The Hazards of Good Fortune, Part III




THIS IS PART III of LARB’s serialization of Seth Greenland’s forthcoming novel, The Hazards of Good Fortune. Greenland’s novel follows Jay Gladstone from his basketball-loving youth to his life as a real estate developer, civic leader, philanthropist, and NBA team owner, and then to it all spiraling out of control.

A film and TV writer, playwright, and author of four previous novels, Greenland was the original host of The LARB Radio Hour and serves on LARB’s board of directors. The Hazards of Good Fortune will be published in book form by Europa Editions on August 21, 2018.

To start with installment one, click here.

To pre-order on Indiebound, click here; on Amazon, click here; at Barnes & Noble, click here.

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Chapter Six

 

In Alpine, New Jersey, across the Hudson River from Manhattan and north on Route 9, was an eleven thousand square foot stone mansion of recent vintage with twenty-two rooms, a five-car garage, a swimming pool, and a guesthouse. The trees were striplings and the property, purchased by its current owner for slightly north of twenty million dollars, was less than five years old. A tall hedge surrounded the four-acre spread. Security cameras swept the perimeter. Wrought iron gates obscured a circular driveway where a late-model SUV, a Maybach, and a custom-built McLaren preened. This showplace was the home of basketball superstar D’Angelo Maxwell, who could be found in the sunny kitchen talking to his agent, an Armani-suited, athletic-looking young black man with a diamond in his left ear. Dressed in a T-shirt and sweats, Dag leaned against the marble counter, frustration creasing his handsome face.

“You’re thirty-two years old, Dag,” Jamal Jones said. “Late middle age in basketball years.”

“I know how old I am, Jamal. It’s not a secret,” Dag said. His chef, an older black man with Chinese characters tattooed on both forearms, stood at the kitchen island and chopped fruit for a smoothie. Dag reminded him to soak the almonds before grinding them.

“But you deserve respect,” Jamal said, looking up at his client.

At six foot eight and two hundred and thirty-five pounds, D’Angelo Maxwell dwarfed his agent. His upper torso carved from granite. Arms and neck festooned with tattoos, headband crowning short hair. The highest paid player on his team, he was on the final lap of a four-year deal paying him twenty-two million dollars annually. The numbers he produced—23 points, 6 rebounds, and 3.2 assists a game—were solid, enough to maintain his position in the league elite, but not stellar. He was a perennial All-Star who had never reached the finals or been named first team All-NBA, the highest achievement of every universally acknowledged wealth-generating, sneaker-automobile-energy-drink-endorsing superstar.

The rap on Dag was that, while his skills were unassailable, he was one of those players who did not make his teammates better, had never, after over a decade in the league, advanced to the conference finals, much less won a championship, so was he really worth a huge investment this late in his career? A team could bank on promise, but observers who closely followed the league believed that Dag was, simply put, not “a winner.” Not a loser, to be sure. His previous team always won a lot of regular season games, but without playoff success that was an increasingly hollow accomplishment. There was a litany of great players who had retired without having managed to win an NBA title, and a growing consensus had emerged among league executives that Dag was destined to join their melancholy ranks.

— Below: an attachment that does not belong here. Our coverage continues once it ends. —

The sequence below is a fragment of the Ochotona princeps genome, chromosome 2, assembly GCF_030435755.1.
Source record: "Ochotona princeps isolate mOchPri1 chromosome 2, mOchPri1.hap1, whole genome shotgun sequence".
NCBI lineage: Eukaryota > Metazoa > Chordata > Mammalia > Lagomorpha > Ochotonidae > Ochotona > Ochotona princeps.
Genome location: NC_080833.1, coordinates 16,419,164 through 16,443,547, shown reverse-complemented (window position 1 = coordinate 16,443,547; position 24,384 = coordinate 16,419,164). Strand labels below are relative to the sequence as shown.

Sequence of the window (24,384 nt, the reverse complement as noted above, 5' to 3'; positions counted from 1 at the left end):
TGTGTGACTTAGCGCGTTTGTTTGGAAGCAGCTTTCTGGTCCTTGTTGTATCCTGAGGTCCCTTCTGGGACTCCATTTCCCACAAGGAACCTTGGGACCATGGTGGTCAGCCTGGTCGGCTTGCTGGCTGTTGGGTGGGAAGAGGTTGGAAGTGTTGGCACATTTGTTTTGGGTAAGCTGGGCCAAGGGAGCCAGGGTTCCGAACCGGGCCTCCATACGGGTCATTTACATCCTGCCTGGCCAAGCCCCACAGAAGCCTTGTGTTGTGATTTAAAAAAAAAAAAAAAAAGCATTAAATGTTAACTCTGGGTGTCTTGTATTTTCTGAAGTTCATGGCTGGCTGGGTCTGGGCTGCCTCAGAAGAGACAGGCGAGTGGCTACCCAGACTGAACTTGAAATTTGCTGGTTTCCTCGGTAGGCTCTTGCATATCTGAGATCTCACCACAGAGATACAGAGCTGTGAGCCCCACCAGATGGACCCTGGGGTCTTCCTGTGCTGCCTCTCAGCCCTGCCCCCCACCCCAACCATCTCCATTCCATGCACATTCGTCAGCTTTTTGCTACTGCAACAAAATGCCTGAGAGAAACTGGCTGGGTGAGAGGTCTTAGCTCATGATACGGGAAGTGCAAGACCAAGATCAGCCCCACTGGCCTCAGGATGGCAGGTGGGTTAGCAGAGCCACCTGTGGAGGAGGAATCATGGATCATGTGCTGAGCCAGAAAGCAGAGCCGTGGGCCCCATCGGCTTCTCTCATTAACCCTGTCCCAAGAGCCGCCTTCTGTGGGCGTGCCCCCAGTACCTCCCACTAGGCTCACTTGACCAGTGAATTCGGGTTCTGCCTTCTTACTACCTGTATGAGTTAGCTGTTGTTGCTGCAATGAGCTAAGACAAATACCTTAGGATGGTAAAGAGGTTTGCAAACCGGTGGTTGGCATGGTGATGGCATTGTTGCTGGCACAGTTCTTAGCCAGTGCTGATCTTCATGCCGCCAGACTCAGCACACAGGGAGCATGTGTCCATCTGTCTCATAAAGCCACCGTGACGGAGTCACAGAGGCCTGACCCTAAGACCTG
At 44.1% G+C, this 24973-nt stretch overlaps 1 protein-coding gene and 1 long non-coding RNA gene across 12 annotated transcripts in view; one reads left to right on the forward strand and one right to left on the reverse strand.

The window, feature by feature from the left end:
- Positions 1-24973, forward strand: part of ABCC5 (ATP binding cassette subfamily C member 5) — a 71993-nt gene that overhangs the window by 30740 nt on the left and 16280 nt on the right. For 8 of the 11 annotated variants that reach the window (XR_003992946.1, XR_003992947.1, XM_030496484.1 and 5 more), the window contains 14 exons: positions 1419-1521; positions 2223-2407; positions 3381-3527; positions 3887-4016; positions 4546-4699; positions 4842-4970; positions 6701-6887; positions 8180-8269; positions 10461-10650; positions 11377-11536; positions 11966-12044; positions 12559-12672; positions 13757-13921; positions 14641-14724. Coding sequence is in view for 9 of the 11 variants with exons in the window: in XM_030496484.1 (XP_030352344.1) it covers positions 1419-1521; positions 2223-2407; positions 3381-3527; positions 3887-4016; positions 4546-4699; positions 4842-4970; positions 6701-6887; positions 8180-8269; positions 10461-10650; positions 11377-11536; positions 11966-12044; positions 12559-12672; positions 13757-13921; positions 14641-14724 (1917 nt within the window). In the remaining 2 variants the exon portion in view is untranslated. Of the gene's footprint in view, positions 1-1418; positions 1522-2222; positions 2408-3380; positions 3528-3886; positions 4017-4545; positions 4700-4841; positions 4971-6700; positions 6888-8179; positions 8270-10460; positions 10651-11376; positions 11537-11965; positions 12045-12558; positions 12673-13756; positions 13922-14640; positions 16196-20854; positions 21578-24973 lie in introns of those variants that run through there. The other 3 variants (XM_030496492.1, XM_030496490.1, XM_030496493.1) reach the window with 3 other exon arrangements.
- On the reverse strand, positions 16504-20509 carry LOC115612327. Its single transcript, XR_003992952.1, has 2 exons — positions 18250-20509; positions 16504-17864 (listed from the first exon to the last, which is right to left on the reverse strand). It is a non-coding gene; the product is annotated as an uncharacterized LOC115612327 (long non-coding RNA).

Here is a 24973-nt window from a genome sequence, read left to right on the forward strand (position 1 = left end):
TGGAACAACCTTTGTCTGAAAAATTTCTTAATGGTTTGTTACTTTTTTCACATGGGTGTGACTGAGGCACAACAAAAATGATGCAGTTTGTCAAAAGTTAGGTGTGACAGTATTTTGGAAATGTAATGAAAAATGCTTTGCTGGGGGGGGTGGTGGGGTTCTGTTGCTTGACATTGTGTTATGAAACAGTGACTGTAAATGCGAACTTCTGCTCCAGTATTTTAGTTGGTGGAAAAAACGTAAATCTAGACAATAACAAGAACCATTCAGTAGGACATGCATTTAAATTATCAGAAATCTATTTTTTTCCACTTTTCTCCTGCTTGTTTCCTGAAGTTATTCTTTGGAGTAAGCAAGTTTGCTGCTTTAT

Dag heard the talk. Although he had spent only one year at the University of Kentucky before jumping to the pros, he understood the business well enough to know another franchise was unlikely to sign him at his current rate. But it was his firm belief that his aging body, for all of its infirmities—the creaky knees that required icing during time-outs, the sore feet plunged into an ice bath after each game, the lower back that required electric stimulation and the daily ministrations of a masseur—was capable of earning one more epic payday.

“It’s why I came out to the crib to talk to you in person,” Jamal said.

Jamal was not an exceptionally gifted basketball player but he had played at the University of Maryland where he had earned a business degree, worked two years for a famous sneaker company, and then parlayed his relationships with the more talented guys he had played with—he met Dag on the tournament circuit when they were teenagers—into his position at the forefront of the sports agent ranks.

“You got good news?”

“I think it’s good news.”

“That Chevy deal we talked about?”

Product endorsements were worth additional millions but, more importantly, conveyed status. They were essential building blocks of a player’s “brand.” World-class athletes hustled cars and soft drinks. An invitation to be the face of an insurance company that pitched its product to every family in America was ideal. Dag’s most recent endorsement had been for Odor-Eaters, a shoe insert. This gig did not please him despite the munificent amount he was paid for three hours of work. He longed to be among the elite pitchmen; they were endorsing pickup trucks and energy drinks, not Odor-Eaters.